Yesterday Hussain Abdullah, a ‘field commander’ for the February 14th Coalition Youth Movement died in an explosion at his family home. Grisly photos of his charred corpse were then posted online, and three theories have emerged explaining his cause of death. They are as follows; 1) He was killed in a tragic accident when an air conditioning compressor or gas canister exploded at his home workshop (Hussain was an AC repair man) 2) He was assassinated by thugs/MOI goons 3) He died making a bomb.
The second theory has been endorsed by the February 14th Coalition, who claim that Hussain was killed in an operation carried out by the state intelligence services. They have subsequently declared Hussain a martyr. The third theory emanates from the Ministry of the Interior, who issued a brief statement saying that Hussain died while making a homemade bomb on his roof in the village of Saar. The MOI statement is as follows:
The Director-General of the Northern Governorate Police has announced the death of a 35-year-old man with a criminal record who suffered serious burns after an explosion on Tuesday evening//The Director-General said the initial investigation showed the man was making a bomb sitting on the roof of his family home in Saar when it exploded//The police recovered five more homemade bombs from the scene, one of which was ready for use. The bomb squad was called in and the device was defused and some detonators, wires, batteries and mobile phones used in making bombs were seized, in addition to a camera and laptop.
As we can see from the statement, the MOI are quick to discredit the victim, making sure to mention his ‘criminal record’. While the MOI’s statement bares all the hallmarks of their customary attempts to stigmatize the February 14th movement, it is unclear how the February 14th movement know that it was an assassination attempt by the regime. If the first explanation is correct (that Hussain died in a tragic accident), then both the Feb 14 Movement and the MOI are clearly trying to exploit the incident for political reasons. Incidentally, although it was reported that Hussain’s family denied both the MOI’s and Feb 14’s account of events, Hussain brother went on video saying he believed it was an assassination attempt.
Given that Hussain’s death comes at a time when the regime are making a concerted effort to discredit the February 14th Coalition, the accusation that he was making a bomb when he died merely compliments the recent narrative aimed at stigmatizing the movement. Indeed, this narrative demonizing the protest movement in Bahrain was taken to new level on 12 June 2013, when Bahrain’s State Television channel broadcast an expose on a number of ‘terrorist organizations’ in Bahrain, including the February 14th Coalition. Bahrain Television claimed that some of February 14th’s members had admitted to being involved in a number of dangerous and criminal acts, and also stated that ‘violence is the approach of this organization, despite their claims of a commitment to peacefulness’ (see video at 07.47). BTV also claimed that the organization is headed by Hadi al-Mudarrasi, an exiled Iraqi cleric who was also accused of fomenting unrest in Bahrain during the eighties.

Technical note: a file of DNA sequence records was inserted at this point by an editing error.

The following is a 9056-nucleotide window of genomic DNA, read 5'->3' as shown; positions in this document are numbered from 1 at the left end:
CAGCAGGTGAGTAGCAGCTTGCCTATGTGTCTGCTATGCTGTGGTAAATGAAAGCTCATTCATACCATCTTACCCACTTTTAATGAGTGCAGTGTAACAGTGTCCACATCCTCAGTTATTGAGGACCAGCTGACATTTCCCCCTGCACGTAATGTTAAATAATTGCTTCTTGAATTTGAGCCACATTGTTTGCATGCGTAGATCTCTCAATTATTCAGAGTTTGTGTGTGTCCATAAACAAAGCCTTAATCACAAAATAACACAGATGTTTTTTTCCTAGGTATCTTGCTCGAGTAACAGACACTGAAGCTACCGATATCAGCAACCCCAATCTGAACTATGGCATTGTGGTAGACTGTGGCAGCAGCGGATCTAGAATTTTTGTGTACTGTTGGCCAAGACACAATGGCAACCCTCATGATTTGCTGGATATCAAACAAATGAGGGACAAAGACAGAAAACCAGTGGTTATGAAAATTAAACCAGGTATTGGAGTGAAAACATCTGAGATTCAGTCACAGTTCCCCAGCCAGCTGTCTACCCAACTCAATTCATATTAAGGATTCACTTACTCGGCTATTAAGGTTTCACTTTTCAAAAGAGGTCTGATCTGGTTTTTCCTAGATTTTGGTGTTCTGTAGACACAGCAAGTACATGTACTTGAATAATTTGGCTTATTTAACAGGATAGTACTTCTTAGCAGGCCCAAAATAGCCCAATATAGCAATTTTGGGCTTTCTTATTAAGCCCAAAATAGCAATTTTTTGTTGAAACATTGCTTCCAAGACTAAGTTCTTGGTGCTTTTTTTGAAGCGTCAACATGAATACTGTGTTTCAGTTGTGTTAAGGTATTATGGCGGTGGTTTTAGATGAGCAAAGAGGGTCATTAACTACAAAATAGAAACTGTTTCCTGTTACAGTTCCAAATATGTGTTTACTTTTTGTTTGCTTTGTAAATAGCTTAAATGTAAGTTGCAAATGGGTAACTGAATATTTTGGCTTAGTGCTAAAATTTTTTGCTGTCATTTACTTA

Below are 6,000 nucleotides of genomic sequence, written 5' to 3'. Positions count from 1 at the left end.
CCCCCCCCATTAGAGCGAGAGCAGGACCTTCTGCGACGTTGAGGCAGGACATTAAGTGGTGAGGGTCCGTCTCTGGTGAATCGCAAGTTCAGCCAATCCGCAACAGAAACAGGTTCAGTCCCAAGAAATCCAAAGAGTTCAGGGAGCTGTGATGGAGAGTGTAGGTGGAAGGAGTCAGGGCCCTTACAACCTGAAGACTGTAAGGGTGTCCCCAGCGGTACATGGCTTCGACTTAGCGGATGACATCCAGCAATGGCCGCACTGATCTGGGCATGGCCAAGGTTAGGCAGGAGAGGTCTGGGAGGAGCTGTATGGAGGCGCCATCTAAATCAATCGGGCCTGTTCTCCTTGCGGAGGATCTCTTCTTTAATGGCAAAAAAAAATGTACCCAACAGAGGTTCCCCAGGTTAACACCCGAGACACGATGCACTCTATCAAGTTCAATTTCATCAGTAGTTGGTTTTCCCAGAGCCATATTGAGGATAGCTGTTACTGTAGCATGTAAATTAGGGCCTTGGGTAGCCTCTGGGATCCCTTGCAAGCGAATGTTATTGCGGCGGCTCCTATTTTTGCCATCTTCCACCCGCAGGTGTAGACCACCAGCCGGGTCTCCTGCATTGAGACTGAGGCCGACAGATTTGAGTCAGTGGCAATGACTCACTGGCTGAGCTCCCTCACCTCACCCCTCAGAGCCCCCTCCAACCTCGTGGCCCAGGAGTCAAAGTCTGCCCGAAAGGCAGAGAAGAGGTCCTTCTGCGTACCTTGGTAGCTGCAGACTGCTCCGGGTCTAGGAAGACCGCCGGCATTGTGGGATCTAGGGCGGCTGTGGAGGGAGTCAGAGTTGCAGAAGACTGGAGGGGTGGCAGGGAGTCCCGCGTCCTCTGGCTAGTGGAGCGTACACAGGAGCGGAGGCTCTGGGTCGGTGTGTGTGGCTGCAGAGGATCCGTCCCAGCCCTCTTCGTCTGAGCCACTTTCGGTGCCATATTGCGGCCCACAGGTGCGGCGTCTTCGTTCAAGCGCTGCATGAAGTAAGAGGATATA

Although the regime’s strategy is clear – to discredit reformist movements at all costs, it is not quite clear what the February 14th Movement is up to. If Hussain did die in a tragic explosion, why not say so and simply draw attention to the fact the MOI fabricated the bomb-making story. If he was making a bomb, then why be so candid? After all, the February 14th movement have already publicly endorsed using violence in certain contexts (namely in self-defence and not directed at civilians).If he was assassinated, then what evidence is there? (Update: I was directed by @FreedomPrayers to an article on http://www.feb14media.com that claims the security forces stormed Hussain’s workshop before the incident, and refused to let anybody near it for some time. In this time a bomb was planted and cameras installed so the bomb could be detonated when he was near it – make of this what you will). It is also possible that neither the MOI nor the February 14th Coalition know what happened, and are simply exploiting the situation.
Historically speaking, such incidents are not without precedent. In 1973, a member of the Popular Front for the Liberation of the Arabian Gulf reportedly died after blowing himself up while making a bomb. Although some people believed it was staged by the British-led intelligence services, it remains unclear what happened. Similarly, it was reported that back in 1996 that Salman Ali Al Tayton, his wife and child were killed when the the MOI blew up their house (thanks @emoodz for drawing my attention to this). The MOI claimed a gas cylinder in the house exploded. Indeed, the truth of any of these incidents will forever be clouded by insufficient facts or partisan sentiment.
Unfortunately, any of the three explanations given in the case of Hussain are not without merit. I say unfortunately because the element of doubt benefits the regime. One cannot assert with any degree of certainty the actual events that took place, and so the strength of any argument claiming that the MOI concocted the story is inevitably diluted by having to give even the merest acknowledgement to the MOI’s version of events. When we cannot prove for certain, we cannot discount.